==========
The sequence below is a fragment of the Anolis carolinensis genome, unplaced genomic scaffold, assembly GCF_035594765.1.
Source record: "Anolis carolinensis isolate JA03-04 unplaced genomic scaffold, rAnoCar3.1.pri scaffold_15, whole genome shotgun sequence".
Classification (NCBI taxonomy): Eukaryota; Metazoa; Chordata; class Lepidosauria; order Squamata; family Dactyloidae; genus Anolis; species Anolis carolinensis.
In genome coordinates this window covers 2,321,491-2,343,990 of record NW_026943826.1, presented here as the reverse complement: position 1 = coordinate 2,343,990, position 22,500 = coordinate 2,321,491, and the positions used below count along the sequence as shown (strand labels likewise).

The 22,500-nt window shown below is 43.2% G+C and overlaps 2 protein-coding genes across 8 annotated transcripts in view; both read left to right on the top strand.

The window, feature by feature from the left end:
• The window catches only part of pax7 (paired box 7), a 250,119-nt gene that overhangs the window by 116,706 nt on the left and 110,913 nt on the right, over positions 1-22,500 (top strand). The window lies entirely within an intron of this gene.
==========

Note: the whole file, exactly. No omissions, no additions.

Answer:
The sequence below is a fragment of the Anolis carolinensis genome, unplaced genomic scaffold, assembly GCF_035594765.1.
Source record: "Anolis carolinensis isolate JA03-04 unplaced genomic scaffold, rAnoCar3.1.pri scaffold_15, whole genome shotgun sequence".
Classification (NCBI taxonomy): Eukaryota; Metazoa; Chordata; class Lepidosauria; order Squamata; family Dactyloidae; genus Anolis; species Anolis carolinensis.
In genome coordinates this window covers 2,321,491-2,343,990 of record NW_026943826.1, presented here as the reverse complement: position 1 = coordinate 2,343,990, position 22,500 = coordinate 2,321,491, and the positions used below count along the sequence as shown (strand labels likewise).

The 22,500-nt window shown below is 43.2% G+C and overlaps 2 protein-coding genes across 8 annotated transcripts in view; both read left to right on the top strand.

The window, feature by feature from the left end:
• The window catches only part of pax7 (paired box 7), a 250,119-nt gene that overhangs the window by 116,706 nt on the left and 110,913 nt on the right, over positions 1-22,500 (top strand). The window lies entirely within an intron of this gene.